At first, the fleeting moments of eye contact that Ronit and Esti share across the table during shabbat dinner seem to convey a solidarity more than anything else; their knowing looks are like those exchanged between inmates when a prison guard walks past. But there’s more to it than that, and the ashes of their long-dormant romance soon become molten (with a little help from a certain song by The Cure ). “Disobedience” fumbles so tentatively toward its love affair that it makes “Carol” feel like it has the pace of softcore porn. However, these women have already been wounded by the consequences of their shared desire; the sex is more intense, but that’s the only time they allow themselves to get carried away.
Both Weisz and McAdams do a phenomenal job of negotiating who their characters are versus who their characters feel as though they have to be. Weisz, who also produced the film, has played many such darkly self-possessed women before, but McAdams is something of a revelation. Esti is a person of faith, and the Orthodox life is the only one she’s ever known. In a film that’s inevitably critical of fundamentalist precepts (and their hostility toward feminist thought), the script that Lelio co-wrote with Rebecca Lenkiewicz doesn’t do enough to establish Esti’s connection to her community, or illustrate why remaining Dovid’s wife isn’t a show of weakness. But McAdams picks up the slack; watch the way she dutifully tugs off her clothes before they try to conceive, or how she wears her wig with a mannequin’s perfection. She is a woman of deliberate choices, yet one whose life is defined by a decision that HaShem made for her.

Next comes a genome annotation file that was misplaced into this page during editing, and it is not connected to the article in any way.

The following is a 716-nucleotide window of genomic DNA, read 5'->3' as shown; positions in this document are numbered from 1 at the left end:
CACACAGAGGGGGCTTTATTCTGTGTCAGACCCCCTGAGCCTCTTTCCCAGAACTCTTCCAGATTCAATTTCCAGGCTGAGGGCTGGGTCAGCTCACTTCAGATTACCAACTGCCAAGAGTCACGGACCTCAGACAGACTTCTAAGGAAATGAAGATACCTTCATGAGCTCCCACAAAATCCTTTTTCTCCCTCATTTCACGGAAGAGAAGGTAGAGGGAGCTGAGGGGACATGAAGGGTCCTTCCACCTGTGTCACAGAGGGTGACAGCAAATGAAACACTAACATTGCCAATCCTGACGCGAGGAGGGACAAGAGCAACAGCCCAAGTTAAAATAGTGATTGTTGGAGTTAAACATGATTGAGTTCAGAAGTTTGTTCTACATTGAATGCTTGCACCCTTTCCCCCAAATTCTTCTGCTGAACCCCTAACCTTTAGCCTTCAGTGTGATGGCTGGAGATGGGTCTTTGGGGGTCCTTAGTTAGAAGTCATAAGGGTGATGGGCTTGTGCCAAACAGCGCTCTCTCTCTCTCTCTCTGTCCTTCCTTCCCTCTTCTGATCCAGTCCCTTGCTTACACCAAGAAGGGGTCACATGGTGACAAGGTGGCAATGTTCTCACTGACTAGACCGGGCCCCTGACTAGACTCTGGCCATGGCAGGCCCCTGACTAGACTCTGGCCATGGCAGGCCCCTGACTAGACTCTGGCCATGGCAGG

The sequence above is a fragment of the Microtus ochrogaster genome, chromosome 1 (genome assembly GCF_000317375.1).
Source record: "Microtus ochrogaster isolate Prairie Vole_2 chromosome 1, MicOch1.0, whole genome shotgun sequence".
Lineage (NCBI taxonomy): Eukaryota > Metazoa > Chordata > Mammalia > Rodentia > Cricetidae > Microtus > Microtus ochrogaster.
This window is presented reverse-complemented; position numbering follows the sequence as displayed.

McAdams’ immaculate performance allows “Disobedience” to unfold as a story about Ronit falling in love with the woman she didn’t want to become, the two characters effectively the same person split in two. Esti is Ronit’s connection to home, but also represents everything she tried to escape. This dynamic results in a fascinatingly conflicted tug-of-war, albeit one that Dovid tends to render as cold and mournful as the gray London winter in which it takes place. Nivola may not be the first person who comes to mind when casting a stern Orthodox Jewish husband, but he’s wholly believable under the beard and shtreimel. Dovid is an understandably frustrated man, and watching him wrestle with his wife’s displaced feelings is one of the film’s most unexpected rewards.
If anything, this quiet, insular drama would have done well to end with Dovid, as Lelio builds to a beautiful and powerfully ambiguous moment that brings all the major characters together. But “Disobedience” keeps going, its listless final scenes cementing the impression that this story is too richly textured for the time Lelio had to disentangle it. We’re left with a number of questions, some inviting and others simply frustrating. But only one of them truly matters, and “Disobedience” frames it well. “May you live a long life,” the Orthodox people regularly say to one another. But what good is a long life if it isn’t the one you wanted?
“Disobedience” premiered at the 2017 Toronto International Film Festival. It is currently seeking U.S. distribution.